After class I stuck EXTRA YARN in my bag and carried it home. I've read and contemplated its theme that our lives are enriched through what we give and barren when we act selfishly and in our own interests. 

I'm struggling this year. I've fought the urge to quit, to curl up in a corner with my bag of teacher toys and never share again. I am wounded, and a wounded person must fight these baser instincts. My husband reminds me that I must focus on the reason I teach: students. And so I do. I shared with a colleague that having his son in class helps motivate me because I want to do right by my colleagues' children. This trimester I'm teaching two colleagues' children. 

I feel guilty for having a pity party as I watch friends in Houston gather strength to recover from Harvey.

I fight the overwhelming urge to hate Donald Trump as he brings our country closer to the brink of war and works daily to destroy the lives of DREAMERS by ending DACA. I don't know how to cope with his inelegant, inarticulate, depraved rhetoric.

Donald Trump needs art. He needs stories. He needs the power of picture books, poetry, and novels to see the lives of those whose reflection does not stare back in his mirror. He needs these stories to see himself in the archduke in EXTRA YARN. 

I need stories to temper my disgust with President Trump, and I need to share these stories, which is why I'm going to start Tweeting titles of picture books and other literature to the president using the hashtag #PicureBooks4Potus. I'm also sending him a copy of EXTRA YARN with a note suggesting he read it to his grandchildren. 

Of course, there's more work to do. The knitting of stories doesn't begin or end with one little thread. 
You'll find more stories each Tuesday in the Slice of Life Story Challenge.
Head over to Two Writing Teachers for your "Once upon a time" moment.
Thank you TWT for your commitment to stories and teaching.
*Please suggest titles for my project in the comment section. 

Tuesday, August 29, 2017

"Storm Warnings" #SOL17

As I listened to the devastating news about Hurricane Harvey all weekend, Adrianne Rich's "Storm Warnings" spoke to me. Rich's layered lyric to an approaching storm parallels life's emotional storms. 

Weather abroad
And weather in the heart alike come onRegardless of prediction.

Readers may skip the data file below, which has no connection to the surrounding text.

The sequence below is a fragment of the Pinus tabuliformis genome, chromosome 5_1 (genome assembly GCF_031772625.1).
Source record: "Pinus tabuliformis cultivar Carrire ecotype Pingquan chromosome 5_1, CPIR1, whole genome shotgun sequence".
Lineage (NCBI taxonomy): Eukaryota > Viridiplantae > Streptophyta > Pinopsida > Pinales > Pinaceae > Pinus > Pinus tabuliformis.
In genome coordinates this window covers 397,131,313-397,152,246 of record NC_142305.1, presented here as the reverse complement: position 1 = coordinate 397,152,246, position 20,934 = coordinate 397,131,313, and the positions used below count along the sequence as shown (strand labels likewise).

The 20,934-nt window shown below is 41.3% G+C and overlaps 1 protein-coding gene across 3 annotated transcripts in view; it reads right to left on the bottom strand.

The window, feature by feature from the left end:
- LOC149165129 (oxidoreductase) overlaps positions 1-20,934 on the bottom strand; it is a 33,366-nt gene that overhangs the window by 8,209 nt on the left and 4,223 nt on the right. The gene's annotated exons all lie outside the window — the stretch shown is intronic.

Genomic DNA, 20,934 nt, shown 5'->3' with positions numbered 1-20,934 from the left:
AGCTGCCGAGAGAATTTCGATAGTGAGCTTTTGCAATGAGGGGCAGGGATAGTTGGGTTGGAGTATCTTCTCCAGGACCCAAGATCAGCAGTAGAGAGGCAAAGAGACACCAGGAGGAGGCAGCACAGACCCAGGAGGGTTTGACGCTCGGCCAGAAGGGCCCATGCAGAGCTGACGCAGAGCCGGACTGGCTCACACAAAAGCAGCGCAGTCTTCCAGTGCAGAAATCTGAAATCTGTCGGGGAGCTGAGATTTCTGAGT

Radar image of Hurricane Harvey

I wanted my students to have a personal sense of both Harvey's impact as they recalled their own life storms. Often these national events feel far away, as does an approaching storm that suddenly slams our lives. The past few weeks, I've experienced and written about these emotional deluges. Only those who have lived through a natural disaster can begin to understand the challenges that confront Houston. 

Time in the hand is not control of time,...

I have friends in Houston. My college friend Susan has been sharing her experiences and personal history as a third generation Houstonian. My friend Erica embodies resilience as she fought the flooding of her home and worked to salvage cherished family heirlooms. She has ripped up carpeting and set up a FB page for guiding others in their classroom efforts to aide Harvey's victims.

My friend Ann, who retired a few years ago as our school media specialist and who now lives in Florida, is in Houston visiting her daughter Katy. I message Katy who has lived in Houston since 2008. My friend Dennis, whom I met virtually but with whom I've found a kindred spirit in our love of Shakespeare and political bent, has personal challenges as a caregiver that complicated riding out the storm.

As I checked in on my friends throughout Sunday, I remembered that my sister-in-law Lani has been working in Houston and traveling home to Oklahoma on the weekends. I texted my brother to see if Lani was in Houston during the storm and learned her apartment is in downtown Houston but that she is home in Broken Arrow.

Between foreseeing and averting change 
Lies all the mastery of elements 

My students often live day-to-day with little knowledge of current events, so I was not surprised when I learned most students had not heard about Harvey. I don't understand the self-imposed isolation that results in this "flat world" worldview, but I do know I can take the "teachable moment" and help fill in the gaps. This is why my AP Lit and Comp students and I read and discussed Storm Warnings" Monday afternoon.

This early experience with a complicated poem left my students silent, the way the eye of a hurricane offers false calm before unleashing its destructive forces. Similarly, my students felt the force of Rich's words, but they will need time to recover the poem's full meaning. 

This is our sole defense against the season; 
These are the things we have learned to do 
Who live in troubled regions.

We ned poetry to steel our souls against the onslaught of 

Storm Warnings

*The poem in its entirety follows: 

Storm Warnings
-Adrienne Rich

The glass has been falling all the afternoon, 

And knowing better than the instrument
What winds are walking overhead, what zone
Of grey unrest is moving across the land,
I leave the book upon a pillowed chair
And walk from window to closed window, watching
Boughs strain against the sky

And think again, as often when the air